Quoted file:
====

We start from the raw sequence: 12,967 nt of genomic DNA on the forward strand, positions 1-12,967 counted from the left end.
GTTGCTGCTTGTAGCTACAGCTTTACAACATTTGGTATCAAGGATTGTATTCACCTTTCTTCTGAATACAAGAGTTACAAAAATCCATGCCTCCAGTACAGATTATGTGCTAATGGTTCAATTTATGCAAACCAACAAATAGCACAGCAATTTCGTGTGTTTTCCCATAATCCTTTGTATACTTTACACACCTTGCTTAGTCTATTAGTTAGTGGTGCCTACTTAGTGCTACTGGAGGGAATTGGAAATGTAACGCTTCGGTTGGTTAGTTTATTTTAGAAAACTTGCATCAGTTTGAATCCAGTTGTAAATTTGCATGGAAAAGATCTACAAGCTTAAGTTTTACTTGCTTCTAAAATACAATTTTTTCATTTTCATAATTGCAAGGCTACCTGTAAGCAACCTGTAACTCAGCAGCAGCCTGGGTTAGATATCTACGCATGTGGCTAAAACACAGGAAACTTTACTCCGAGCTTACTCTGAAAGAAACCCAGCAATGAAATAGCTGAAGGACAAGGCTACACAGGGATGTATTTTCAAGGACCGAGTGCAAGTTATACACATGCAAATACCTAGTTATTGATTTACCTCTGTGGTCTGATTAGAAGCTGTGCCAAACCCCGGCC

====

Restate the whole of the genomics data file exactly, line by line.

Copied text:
We start from the raw sequence: 12,967 nt of genomic DNA on the forward strand, positions 1-12,967 counted from the left end.
GTTGCTGCTTGTAGCTACAGCTTTACAACATTTGGTATCAAGGATTGTATTCACCTTTCTTCTGAATACAAGAGTTACAAAAATCCATGCCTCCAGTACAGATTATGTGCTAATGGTTCAATTTATGCAAACCAACAAATAGCACAGCAATTTCGTGTGTTTTCCCATAATCCTTTGTATACTTTACACACCTTGCTTAGTCTATTAGTTAGTGGTGCCTACTTAGTGCTACTGGAGGGAATTGGAAATGTAACGCTTCGGTTGGTTAGTTTATTTTAGAAAACTTGCATCAGTTTGAATCCAGTTGTAAATTTGCATGGAAAAGATCTACAAGCTTAAGTTTTACTTGCTTCTAAAATACAATTTTTTCATTTTCATAATTGCAAGGCTACCTGTAAGCAACCTGTAACTCAGCAGCAGCCTGGGTTAGATATCTACGCATGTGGCTAAAACACAGGAAACTTTACTCCGAGCTTACTCTGAAAGAAACCCAGCAATGAAATAGCTGAAGGACAAGGCTACACAGGGATGTATTTTCAAGGACCGAGTGCAAGTTATACACATGCAAATACCTAGTTATTGATTTACCTCTGTGGTCTGATTAGAAGCTGTGCCAAACCCCGGCC